My dissertation applies evolutionary moral psychology to better explain human rights NGOs, by applying the signaling theory of altruism.
Why do human rights NGOs exist? What role do they serve? What is their purpose? The answer to these questions might seem obvious to most people. The simple answer would go something like this: NGOs exist because they have a vision of universal respect for human rights, but they do not believe the current status quo adequately meets this vision, so they organize their activities to effectively realize their vision.
While it may seem obvious that human rights NGOs pursue greater respect for human rights, that is not the full story. The main goal of international human rights NGOs is not to effectively realize their vision for humanity. Rather, I argue that they exist to provide a signaling service to their donors. People donate money to charity, not to maximize their donation’s impact on the world, but to signal that they are good people. Donors purchase a signaling service: they pay for the ability to show the world that they are prosocial, altruistic, compassionate, and politically liberal. When people donate money to international human rights NGOs, they do not seek a “return on donation” in terms of impact. Instead, they seek a return on donation in terms of prestige, status, and reputation within their community. NGOs pursue programs that will help their donors signal rather than those that would most effectively realize the principles of universal human rights.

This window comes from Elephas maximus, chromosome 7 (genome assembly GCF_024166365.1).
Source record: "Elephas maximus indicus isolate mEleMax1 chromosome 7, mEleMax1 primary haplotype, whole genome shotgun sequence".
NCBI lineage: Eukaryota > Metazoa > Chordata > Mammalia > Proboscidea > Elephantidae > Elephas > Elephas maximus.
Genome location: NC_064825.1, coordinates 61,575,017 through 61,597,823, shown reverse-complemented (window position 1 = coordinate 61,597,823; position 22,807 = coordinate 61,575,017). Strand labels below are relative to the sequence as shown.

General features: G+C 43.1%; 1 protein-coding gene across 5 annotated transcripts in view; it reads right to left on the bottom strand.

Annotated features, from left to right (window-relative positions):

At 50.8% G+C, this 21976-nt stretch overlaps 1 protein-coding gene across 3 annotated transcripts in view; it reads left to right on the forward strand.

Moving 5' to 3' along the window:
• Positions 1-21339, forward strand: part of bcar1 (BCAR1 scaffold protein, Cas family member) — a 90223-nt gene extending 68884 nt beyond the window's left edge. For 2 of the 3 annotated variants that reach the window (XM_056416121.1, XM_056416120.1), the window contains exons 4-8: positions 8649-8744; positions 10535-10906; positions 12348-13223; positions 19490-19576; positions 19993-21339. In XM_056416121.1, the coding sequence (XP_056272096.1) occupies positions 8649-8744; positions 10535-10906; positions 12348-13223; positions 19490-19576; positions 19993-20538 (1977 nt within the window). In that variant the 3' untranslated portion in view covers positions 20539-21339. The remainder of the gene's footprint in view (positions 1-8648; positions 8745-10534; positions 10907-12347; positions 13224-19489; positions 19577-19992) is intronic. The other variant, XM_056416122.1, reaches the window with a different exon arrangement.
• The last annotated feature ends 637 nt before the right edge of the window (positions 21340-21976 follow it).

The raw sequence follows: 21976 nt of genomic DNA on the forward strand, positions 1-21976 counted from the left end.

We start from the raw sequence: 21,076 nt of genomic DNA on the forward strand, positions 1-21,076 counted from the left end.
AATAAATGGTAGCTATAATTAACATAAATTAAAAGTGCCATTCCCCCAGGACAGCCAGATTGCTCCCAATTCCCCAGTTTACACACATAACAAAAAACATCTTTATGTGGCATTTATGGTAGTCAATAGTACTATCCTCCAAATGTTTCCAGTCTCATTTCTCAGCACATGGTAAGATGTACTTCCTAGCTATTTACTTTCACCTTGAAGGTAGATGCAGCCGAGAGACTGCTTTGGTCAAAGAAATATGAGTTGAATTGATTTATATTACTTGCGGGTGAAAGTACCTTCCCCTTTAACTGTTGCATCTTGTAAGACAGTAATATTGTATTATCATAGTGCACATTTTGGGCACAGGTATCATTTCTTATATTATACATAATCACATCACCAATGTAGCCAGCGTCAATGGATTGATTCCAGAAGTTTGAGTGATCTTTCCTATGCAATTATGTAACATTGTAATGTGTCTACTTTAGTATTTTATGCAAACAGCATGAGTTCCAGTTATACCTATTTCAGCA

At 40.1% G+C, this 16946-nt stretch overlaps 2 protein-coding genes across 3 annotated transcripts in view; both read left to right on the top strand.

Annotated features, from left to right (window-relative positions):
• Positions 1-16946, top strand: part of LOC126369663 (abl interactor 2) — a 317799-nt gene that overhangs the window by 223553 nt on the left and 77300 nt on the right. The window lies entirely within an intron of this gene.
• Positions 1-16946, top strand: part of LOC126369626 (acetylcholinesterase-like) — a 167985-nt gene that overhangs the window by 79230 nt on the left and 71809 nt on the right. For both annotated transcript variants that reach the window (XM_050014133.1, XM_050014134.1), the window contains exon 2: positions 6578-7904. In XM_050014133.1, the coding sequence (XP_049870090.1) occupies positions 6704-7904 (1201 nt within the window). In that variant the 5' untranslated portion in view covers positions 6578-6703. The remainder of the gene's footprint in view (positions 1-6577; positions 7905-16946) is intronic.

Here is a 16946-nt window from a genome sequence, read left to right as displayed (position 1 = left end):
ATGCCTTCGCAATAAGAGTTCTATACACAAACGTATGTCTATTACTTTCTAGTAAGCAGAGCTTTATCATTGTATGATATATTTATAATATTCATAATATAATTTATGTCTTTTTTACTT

By drawing on decades of research on evolutionary moral psychology, the evolution of altruism, and signaling theory, I generate many surprising, new hypotheses and provide previously missing explanations about human rights NGOs, their effectiveness, accountability, and the motivations of themselves and their donors. My theory offers a valuable contribution to the study of NGOs by (1) explaining puzzling features of NGOs, and (2) generating a paradigmatic shift in the study of NGOs, which will contribute new research programs, theories, and a much-needed connection to other fields, including psychology, biology, economics, sociology, philosophy, and public policy.